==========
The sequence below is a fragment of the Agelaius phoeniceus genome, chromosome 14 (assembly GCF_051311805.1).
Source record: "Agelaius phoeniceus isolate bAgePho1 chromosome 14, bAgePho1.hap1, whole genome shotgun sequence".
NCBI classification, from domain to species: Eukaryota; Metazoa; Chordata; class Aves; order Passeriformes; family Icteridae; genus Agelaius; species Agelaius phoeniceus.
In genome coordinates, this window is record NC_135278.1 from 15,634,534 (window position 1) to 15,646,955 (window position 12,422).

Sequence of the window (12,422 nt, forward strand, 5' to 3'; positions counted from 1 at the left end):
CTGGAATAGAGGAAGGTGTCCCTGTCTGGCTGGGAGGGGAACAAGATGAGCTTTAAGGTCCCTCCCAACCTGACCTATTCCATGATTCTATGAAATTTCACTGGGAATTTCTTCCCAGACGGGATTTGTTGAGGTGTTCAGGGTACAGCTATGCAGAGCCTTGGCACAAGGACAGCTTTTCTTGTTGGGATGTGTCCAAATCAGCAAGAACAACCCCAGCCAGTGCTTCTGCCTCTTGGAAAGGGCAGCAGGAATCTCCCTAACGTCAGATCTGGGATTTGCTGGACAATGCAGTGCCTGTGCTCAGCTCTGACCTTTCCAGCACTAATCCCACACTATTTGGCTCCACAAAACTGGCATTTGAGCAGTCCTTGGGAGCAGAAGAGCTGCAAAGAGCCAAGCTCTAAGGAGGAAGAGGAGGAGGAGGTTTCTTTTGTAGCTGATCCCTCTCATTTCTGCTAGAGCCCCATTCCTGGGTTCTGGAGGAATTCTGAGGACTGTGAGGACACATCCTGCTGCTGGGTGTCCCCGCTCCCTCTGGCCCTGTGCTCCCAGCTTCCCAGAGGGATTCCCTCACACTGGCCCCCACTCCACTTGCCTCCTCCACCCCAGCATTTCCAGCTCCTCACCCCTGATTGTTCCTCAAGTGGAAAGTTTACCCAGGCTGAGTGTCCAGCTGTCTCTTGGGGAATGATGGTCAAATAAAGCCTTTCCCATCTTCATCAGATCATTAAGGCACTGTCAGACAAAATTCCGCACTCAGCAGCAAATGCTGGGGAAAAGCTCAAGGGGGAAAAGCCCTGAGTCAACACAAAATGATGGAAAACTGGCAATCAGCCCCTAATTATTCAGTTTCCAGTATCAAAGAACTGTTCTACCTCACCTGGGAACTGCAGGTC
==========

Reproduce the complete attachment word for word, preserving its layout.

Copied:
The sequence below is a fragment of the Agelaius phoeniceus genome, chromosome 14 (assembly GCF_051311805.1).
Source record: "Agelaius phoeniceus isolate bAgePho1 chromosome 14, bAgePho1.hap1, whole genome shotgun sequence".
NCBI classification, from domain to species: Eukaryota; Metazoa; Chordata; class Aves; order Passeriformes; family Icteridae; genus Agelaius; species Agelaius phoeniceus.
In genome coordinates, this window is record NC_135278.1 from 15,634,534 (window position 1) to 15,646,955 (window position 12,422).

Sequence of the window (12,422 nt, forward strand, 5' to 3'; positions counted from 1 at the left end):
CTGGAATAGAGGAAGGTGTCCCTGTCTGGCTGGGAGGGGAACAAGATGAGCTTTAAGGTCCCTCCCAACCTGACCTATTCCATGATTCTATGAAATTTCACTGGGAATTTCTTCCCAGACGGGATTTGTTGAGGTGTTCAGGGTACAGCTATGCAGAGCCTTGGCACAAGGACAGCTTTTCTTGTTGGGATGTGTCCAAATCAGCAAGAACAACCCCAGCCAGTGCTTCTGCCTCTTGGAAAGGGCAGCAGGAATCTCCCTAACGTCAGATCTGGGATTTGCTGGACAATGCAGTGCCTGTGCTCAGCTCTGACCTTTCCAGCACTAATCCCACACTATTTGGCTCCACAAAACTGGCATTTGAGCAGTCCTTGGGAGCAGAAGAGCTGCAAAGAGCCAAGCTCTAAGGAGGAAGAGGAGGAGGAGGTTTCTTTTGTAGCTGATCCCTCTCATTTCTGCTAGAGCCCCATTCCTGGGTTCTGGAGGAATTCTGAGGACTGTGAGGACACATCCTGCTGCTGGGTGTCCCCGCTCCCTCTGGCCCTGTGCTCCCAGCTTCCCAGAGGGATTCCCTCACACTGGCCCCCACTCCACTTGCCTCCTCCACCCCAGCATTTCCAGCTCCTCACCCCTGATTGTTCCTCAAGTGGAAAGTTTACCCAGGCTGAGTGTCCAGCTGTCTCTTGGGGAATGATGGTCAAATAAAGCCTTTCCCATCTTCATCAGATCATTAAGGCACTGTCAGACAAAATTCCGCACTCAGCAGCAAATGCTGGGGAAAAGCTCAAGGGGGAAAAGCCCTGAGTCAACACAAAATGATGGAAAACTGGCAATCAGCCCCTAATTATTCAGTTTCCAGTATCAAAGAACTGTTCTACCTCACCTGGGAACTGCAGGTC